Myocardial infarction (MI heart attack) is one of the leading causes of death in the world, according to background information in the article. The researchers in this study previously reported the identification of a gene variant that predisposes patients to MI. The gene encodes the 5-lipoxygenase activating protein (FLAP) and its risk variant results in an almost 2-fold increased risk of MI.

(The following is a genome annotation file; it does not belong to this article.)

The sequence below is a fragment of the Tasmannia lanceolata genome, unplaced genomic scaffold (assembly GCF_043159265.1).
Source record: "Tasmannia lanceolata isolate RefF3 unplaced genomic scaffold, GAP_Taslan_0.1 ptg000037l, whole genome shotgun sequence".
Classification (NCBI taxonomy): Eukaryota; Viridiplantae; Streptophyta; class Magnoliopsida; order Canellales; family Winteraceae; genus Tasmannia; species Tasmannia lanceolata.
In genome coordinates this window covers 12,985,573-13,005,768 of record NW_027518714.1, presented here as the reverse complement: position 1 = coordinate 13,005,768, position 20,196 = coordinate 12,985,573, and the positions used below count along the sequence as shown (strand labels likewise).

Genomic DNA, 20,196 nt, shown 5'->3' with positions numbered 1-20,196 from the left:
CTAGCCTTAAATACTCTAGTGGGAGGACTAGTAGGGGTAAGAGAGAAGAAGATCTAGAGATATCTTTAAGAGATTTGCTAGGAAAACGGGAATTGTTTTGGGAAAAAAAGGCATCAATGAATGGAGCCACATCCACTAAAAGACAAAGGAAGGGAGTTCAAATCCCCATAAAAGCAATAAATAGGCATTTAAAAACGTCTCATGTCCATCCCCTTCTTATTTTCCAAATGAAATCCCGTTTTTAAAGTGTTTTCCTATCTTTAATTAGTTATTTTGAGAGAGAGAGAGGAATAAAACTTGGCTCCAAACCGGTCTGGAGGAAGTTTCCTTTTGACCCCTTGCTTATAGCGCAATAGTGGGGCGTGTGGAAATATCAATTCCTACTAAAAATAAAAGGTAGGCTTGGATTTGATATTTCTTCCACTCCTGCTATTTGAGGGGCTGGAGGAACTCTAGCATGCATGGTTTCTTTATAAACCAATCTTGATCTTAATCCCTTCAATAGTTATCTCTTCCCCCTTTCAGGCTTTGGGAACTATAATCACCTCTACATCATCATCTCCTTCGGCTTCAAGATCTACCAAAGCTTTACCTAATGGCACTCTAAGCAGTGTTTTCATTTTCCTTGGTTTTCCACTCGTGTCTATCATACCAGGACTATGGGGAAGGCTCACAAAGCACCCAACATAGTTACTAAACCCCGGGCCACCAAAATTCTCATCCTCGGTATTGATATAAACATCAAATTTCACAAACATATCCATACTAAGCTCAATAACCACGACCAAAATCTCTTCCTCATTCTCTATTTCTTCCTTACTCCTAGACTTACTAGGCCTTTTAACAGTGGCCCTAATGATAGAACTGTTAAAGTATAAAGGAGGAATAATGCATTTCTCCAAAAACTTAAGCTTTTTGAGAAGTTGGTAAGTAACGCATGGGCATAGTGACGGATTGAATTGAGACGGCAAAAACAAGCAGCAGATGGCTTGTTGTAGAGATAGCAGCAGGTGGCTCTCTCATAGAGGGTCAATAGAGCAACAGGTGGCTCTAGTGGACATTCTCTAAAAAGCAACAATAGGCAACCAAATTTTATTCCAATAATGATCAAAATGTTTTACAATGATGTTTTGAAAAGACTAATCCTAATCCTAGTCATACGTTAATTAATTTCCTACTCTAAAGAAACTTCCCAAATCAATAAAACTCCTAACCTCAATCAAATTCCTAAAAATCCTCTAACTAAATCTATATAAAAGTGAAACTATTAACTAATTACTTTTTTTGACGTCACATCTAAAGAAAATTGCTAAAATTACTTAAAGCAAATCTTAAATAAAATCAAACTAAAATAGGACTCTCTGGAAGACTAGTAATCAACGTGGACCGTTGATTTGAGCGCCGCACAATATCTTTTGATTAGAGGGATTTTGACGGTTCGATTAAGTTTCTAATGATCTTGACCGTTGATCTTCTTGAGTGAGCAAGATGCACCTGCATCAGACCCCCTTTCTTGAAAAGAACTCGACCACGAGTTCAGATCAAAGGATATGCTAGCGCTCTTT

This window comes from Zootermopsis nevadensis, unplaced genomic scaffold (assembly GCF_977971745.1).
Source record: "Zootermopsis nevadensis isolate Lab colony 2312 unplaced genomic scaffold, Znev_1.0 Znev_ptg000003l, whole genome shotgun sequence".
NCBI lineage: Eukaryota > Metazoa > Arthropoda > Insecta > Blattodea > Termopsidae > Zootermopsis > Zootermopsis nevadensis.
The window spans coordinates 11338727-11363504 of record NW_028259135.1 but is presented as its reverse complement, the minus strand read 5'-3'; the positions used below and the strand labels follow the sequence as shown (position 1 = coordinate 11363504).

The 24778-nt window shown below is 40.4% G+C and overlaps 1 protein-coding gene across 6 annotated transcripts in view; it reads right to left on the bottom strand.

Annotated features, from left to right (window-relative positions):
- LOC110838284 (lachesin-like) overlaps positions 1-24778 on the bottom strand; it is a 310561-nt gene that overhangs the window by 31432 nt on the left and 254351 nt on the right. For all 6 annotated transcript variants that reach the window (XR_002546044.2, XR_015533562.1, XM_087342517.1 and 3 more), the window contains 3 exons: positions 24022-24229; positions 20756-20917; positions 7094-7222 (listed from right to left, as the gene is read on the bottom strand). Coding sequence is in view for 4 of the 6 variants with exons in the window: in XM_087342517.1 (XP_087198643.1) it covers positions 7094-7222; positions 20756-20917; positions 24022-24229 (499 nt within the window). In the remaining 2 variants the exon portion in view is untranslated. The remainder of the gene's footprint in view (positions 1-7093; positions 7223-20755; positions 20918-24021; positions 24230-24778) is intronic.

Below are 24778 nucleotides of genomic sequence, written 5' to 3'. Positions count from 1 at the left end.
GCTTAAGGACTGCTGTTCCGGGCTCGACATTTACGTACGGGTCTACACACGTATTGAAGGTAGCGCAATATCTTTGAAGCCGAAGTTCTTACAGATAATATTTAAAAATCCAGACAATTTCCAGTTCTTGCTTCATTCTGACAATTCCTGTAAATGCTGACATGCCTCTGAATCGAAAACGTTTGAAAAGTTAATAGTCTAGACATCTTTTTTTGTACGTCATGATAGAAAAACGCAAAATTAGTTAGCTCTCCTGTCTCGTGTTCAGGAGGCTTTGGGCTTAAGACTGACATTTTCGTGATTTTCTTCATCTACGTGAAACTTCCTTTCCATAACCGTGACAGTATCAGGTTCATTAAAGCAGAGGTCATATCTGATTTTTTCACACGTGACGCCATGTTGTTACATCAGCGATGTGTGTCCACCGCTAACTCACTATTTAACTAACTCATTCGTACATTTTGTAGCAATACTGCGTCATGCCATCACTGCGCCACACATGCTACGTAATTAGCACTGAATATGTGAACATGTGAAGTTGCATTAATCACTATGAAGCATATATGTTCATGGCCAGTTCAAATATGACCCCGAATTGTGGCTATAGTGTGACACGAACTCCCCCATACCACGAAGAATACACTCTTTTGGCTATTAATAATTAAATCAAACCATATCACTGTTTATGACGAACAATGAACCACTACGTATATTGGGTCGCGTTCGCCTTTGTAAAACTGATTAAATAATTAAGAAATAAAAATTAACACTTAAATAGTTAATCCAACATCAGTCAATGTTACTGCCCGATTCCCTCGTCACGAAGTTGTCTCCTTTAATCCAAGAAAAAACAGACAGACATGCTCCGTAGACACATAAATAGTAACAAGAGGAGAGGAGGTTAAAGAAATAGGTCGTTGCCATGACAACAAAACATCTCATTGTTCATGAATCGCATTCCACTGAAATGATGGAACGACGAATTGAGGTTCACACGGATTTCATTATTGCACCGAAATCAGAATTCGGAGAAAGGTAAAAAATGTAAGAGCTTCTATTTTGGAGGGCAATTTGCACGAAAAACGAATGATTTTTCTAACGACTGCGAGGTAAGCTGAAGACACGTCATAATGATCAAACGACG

Hakon Hakonarson, M.D., Ph.D., of Decode genetics Inc., Reykjavik, Iceland and colleagues conducted a study to determine whether the biological perturbation (disruption) caused by the gene variants that predispose patients to MI through the leukotriene (an inflammatory protein) pathway could be compensated by inhibiting FLAP. The branch of the leukotriene pathway linked to risk of MI, through the activity of FLAP, leads to the production of leukotriene B4, which is a potent mediator of arterial inflammation. The researchers' previously published findings indicate that MI patients, both those with and without the at-risk variants of the FLAP gene, produce more leukotriene B4 than do controls. This suggests that the up-regulation of the leukotriene pathway contributes to risk of the disease, both through genetic and environmental factors, primarily, the researchers believe, by promoting inflammation in atherosclerotic plaques and increasing their propensity to rupture. By inhibiting the function of FLAP and thereby down-regulating the activity of the leukotriene pathway, the risk of MI may be decreased. Of several available inhibitors of FLAP, the researchers used DG-031, which had been used in asthma clinical trials and was shown to be safe and well-tolerated.
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